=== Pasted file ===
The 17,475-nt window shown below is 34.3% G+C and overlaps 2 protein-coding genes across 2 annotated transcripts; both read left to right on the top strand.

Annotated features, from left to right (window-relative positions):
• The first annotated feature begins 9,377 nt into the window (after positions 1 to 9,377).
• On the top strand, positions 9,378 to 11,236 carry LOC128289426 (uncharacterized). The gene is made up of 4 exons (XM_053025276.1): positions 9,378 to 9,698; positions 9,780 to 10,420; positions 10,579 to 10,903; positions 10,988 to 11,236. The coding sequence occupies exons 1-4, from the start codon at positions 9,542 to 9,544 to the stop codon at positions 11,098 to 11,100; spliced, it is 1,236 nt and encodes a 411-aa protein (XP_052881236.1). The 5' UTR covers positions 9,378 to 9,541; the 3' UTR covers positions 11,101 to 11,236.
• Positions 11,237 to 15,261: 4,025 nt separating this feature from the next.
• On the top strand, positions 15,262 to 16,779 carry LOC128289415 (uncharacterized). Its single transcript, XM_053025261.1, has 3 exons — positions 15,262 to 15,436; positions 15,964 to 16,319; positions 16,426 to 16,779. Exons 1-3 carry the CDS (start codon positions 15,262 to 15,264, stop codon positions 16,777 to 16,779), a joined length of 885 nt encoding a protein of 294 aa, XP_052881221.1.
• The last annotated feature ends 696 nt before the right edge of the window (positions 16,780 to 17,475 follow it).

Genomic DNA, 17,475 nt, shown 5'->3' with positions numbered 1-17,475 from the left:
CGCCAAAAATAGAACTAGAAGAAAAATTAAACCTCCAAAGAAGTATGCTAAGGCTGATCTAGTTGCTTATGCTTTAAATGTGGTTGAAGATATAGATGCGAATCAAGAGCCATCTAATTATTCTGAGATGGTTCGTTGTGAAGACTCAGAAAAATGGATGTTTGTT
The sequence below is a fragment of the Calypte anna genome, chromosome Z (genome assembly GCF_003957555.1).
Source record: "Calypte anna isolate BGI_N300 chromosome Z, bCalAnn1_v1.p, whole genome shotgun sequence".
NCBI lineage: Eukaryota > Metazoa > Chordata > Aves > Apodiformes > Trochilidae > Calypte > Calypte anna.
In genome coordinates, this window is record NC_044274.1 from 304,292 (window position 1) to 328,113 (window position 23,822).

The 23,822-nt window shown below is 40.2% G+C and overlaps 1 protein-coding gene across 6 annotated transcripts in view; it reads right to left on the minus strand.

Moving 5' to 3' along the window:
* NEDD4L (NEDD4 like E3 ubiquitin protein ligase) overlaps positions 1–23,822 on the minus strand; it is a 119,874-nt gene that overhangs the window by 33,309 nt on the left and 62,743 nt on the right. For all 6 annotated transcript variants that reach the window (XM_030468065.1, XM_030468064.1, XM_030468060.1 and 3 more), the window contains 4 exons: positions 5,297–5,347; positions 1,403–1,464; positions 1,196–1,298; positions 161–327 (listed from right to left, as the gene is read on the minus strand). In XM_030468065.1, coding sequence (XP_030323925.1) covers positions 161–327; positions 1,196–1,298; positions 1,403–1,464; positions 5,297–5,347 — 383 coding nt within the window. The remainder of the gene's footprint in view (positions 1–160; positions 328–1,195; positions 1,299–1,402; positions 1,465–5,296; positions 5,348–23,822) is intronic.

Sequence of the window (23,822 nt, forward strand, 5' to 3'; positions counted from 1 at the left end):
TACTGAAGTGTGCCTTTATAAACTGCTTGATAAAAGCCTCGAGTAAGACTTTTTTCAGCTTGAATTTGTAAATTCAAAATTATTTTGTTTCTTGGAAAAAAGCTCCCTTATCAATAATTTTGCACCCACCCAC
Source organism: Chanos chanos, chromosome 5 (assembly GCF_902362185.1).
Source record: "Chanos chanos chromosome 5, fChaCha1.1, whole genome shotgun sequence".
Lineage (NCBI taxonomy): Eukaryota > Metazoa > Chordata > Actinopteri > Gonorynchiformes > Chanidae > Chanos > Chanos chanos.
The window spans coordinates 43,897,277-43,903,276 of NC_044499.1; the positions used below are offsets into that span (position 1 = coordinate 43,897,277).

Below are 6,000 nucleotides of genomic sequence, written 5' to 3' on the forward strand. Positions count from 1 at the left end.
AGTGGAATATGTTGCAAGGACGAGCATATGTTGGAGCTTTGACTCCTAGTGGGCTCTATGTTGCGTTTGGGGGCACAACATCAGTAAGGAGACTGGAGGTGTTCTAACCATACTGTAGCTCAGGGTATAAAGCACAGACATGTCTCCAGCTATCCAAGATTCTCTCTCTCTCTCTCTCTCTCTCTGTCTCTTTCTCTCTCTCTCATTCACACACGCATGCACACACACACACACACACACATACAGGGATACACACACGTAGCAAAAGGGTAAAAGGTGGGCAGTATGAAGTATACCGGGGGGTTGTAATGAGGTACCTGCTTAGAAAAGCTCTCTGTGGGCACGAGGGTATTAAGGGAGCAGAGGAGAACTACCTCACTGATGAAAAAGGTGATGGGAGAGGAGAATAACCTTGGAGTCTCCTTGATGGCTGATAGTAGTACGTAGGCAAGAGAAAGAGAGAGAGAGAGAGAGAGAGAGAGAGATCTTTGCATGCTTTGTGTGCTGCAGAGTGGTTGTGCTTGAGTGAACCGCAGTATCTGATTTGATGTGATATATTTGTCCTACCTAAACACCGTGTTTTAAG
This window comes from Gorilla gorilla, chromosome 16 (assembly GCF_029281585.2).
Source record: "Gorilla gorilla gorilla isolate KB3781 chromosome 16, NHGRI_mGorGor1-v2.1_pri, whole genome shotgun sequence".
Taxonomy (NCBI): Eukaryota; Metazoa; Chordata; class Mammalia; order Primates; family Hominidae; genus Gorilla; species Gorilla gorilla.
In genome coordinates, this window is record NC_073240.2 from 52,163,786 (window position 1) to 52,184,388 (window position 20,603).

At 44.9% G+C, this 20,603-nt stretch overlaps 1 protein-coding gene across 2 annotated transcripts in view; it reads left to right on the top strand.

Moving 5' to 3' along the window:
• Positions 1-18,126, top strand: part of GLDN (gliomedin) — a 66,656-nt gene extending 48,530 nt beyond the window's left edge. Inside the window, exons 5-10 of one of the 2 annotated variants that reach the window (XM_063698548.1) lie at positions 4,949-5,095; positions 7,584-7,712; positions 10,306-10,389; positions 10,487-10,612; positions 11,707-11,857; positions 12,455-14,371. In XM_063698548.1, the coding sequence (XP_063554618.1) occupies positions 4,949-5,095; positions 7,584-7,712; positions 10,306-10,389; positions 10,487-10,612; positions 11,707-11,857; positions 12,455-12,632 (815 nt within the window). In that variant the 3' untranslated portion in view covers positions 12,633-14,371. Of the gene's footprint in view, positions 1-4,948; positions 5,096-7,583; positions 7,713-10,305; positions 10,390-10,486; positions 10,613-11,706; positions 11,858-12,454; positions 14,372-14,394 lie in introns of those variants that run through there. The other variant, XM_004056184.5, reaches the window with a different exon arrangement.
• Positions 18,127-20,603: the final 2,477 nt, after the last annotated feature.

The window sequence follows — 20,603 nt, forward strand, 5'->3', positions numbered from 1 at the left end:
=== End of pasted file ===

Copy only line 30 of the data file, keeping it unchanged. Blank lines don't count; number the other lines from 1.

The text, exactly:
Moving 5' to 3' along the window: